[Taxacom] inapplicability of mtDNA barcoding to insects
kinman at hotmail.com
Thu Sep 27 22:51:28 CDT 2007
Every particular genetic sequence has its strengths and weaknesses, so
it is not surprising this one does as well (including various plant and
insect taxa). Barcoding in the long run obviously cannot rely on a single
sequence, and organelle sequences alone are probably going to be (on
average) more problematic than nuclear sequences.
Not that nuclear sequences don't have their own problems, as an
over-reliance on rDNA sequences has caused problems as well (from "Domain"
level on down). So we must not put all our eggs in one basket, or to quote
a stock market mantra, we need to diversify our portfolios. Each line of
evidence is different, so we always need to seek congruence from several
lines of evidence to feel we have something we can even consider "betting
the farm on". The COI sequence that barcoding has started with is pretty
solid for some taxa, but very "sandy" for others. By the time "barcoding
devices" are widely available, they will hopefully incorporate several
different sequences that will leave very few "sandy" problem areas. And
when future barcoders can look at complete genomes, these problems will even
be uncommon at the population level (although still enough to spark
debates). And even genetic data has its limitations when it comes to higher
taxa, especially those with a high percentage of fossil taxa.
>From: "Thomas G. Lammers" <lammers at uwosh.edu>
>To: Doug Yanega <dyanega at ucr.edu>,
>entomo-l at listserv.uoguelph.ca,TAXACOM at MAILMAN.NHM.KU.EDU
>Subject: Re: [Taxacom] inapplicability of mtDNA barcoding to insects
>Date: Thu, 27 Sep 2007 12:47:49 -0500
>As far as I'm concerned, any study utilizing organelle DNA is a house built
>on sand. Those genomes had very little to do with the species' evolution;
>at most they were along for the ride and might by chance reflect the true
>phylogeny. I wouldn't bet the farm on it.
>At 12:07 PM 9/27/2007, Doug Yanega wrote:
> >This may be old news to many, but I just came across this paper today:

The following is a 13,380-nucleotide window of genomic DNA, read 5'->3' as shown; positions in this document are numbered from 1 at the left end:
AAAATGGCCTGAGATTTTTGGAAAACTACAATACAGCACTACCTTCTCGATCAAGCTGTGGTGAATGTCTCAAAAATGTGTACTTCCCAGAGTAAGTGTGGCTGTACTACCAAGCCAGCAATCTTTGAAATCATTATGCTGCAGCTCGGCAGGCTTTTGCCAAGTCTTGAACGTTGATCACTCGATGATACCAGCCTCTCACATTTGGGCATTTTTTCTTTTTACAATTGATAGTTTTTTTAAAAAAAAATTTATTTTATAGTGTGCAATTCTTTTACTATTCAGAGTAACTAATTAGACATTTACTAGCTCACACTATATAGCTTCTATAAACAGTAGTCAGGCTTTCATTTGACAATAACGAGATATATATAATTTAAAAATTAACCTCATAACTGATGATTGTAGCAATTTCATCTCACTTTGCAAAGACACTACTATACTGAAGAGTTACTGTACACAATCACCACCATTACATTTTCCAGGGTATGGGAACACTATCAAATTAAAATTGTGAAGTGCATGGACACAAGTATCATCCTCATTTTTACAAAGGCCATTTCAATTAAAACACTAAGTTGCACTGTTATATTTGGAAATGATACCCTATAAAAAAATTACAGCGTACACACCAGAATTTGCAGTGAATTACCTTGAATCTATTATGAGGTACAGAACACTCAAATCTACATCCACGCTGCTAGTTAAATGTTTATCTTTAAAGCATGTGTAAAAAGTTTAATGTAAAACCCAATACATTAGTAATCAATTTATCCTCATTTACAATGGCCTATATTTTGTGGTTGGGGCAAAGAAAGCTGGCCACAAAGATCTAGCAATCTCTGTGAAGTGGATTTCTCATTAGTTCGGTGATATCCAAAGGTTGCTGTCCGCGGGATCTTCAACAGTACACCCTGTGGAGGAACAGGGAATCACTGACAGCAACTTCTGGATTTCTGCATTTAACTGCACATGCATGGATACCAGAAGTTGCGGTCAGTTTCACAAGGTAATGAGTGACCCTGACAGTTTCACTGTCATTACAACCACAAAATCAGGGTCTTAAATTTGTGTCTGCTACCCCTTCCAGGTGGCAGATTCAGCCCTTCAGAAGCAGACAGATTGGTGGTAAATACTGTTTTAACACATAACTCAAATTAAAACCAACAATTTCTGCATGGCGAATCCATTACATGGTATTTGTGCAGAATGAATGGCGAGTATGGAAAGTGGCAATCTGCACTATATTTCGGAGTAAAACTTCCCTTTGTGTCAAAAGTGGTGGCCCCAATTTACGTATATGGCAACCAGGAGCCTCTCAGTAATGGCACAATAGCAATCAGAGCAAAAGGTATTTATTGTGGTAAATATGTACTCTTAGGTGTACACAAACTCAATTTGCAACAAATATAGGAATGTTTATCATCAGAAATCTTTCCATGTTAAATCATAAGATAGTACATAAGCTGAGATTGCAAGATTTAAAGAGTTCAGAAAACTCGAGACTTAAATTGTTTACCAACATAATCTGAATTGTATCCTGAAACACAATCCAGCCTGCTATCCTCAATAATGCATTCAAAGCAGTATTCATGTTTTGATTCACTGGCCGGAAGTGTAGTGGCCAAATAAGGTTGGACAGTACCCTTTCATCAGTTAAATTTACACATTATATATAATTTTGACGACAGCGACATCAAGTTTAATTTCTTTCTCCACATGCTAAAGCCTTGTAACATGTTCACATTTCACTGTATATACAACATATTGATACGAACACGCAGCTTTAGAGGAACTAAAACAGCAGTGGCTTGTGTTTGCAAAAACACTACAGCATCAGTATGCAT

> >T.L. Whitworth, R.D. Dawson, H. Magalon, E. Baudry (2007) DNA
> >barcoding cannot reliably identify species of the blowfly genus
> >Protocalliphora (Diptera: Calliphoridae). Proceedings of the Royal
> >Society B: 274: 1731-1739
> >This excerpt from the abstract is pretty remarkable:
> >Here, we investigated the performance of barcoding in a sample
> >comprising 12 species of the blow fly genus Protocalliphora, known to
> >be infected with the endosymbiotic bacteria Wolbachia. We found that
> >the barcoding approach showed very limited success: assignment of
> >unknown individuals to species is impossible for 60% of the species,
> >while using the technique to identify new species would underestimate
> >the species number in the genus by 75%. This very low success of the
> >barcoding approach is due to the non-monophyly of many of the species
> >at the mitochondrial level. We even observed individuals from four
> >different species with identical barcodes, which is, to our
> >knowledge, the most extensive case of mtDNA haplotype sharing yet
> >described. The pattern of Wolbachia infection strongly suggests that
> >the lack of within-species monophyly results from introgressive
> >hybridization associated with Wolbachia infection. Given that
> >Wolbachia is known to infect between 15 and 75% of insect species, we
> >conclude that identification at the species level based on
> >mitochondrial sequence might not be possible for many insects.
> >I'm curious to know how many other studies have come to similar
> >conclusions, and how the barcoding community is responding to this
> >EXTREMELY serious issue - it could potentially invalidate almost
> >every barcoding study ever performed with insects (a brief glance at
> >a few such studies indicates that screening for Wolbachia is not part
> >of barcoding protocol).
> >Doug Yanega Dept. of Entomology Entomology Research Museum
> >Univ. of California, Riverside, CA 92521-0314 skype: dyanega
> >phone: (951) 827-4315 (standard disclaimer: opinions are mine, not UCR's)
> > http://cache.ucr.edu/~heraty/yanega.html
> > "There are some enterprises in which a careful disorderliness
> > is the true method" - Herman Melville, Moby Dick, Chap. 82
> >Taxacom mailing list
> >Taxacom at mailman.nhm.ku.edu
>Thomas G. Lammers, Ph.D.
>Associate Professor and Curator of the Herbarium (OSH)
>Department of Biology and Microbiology
>University of Wisconsin Oshkosh
>Oshkosh, Wisconsin 54901-8640 USA
>e-mail: lammers at uwosh.edu
>Plant systematics; classification, nomenclature, evolution, and
>biogeography of the Campanulaceae s. lat.
>"Today's mighty oak is yesterday's nut that stood his ground."
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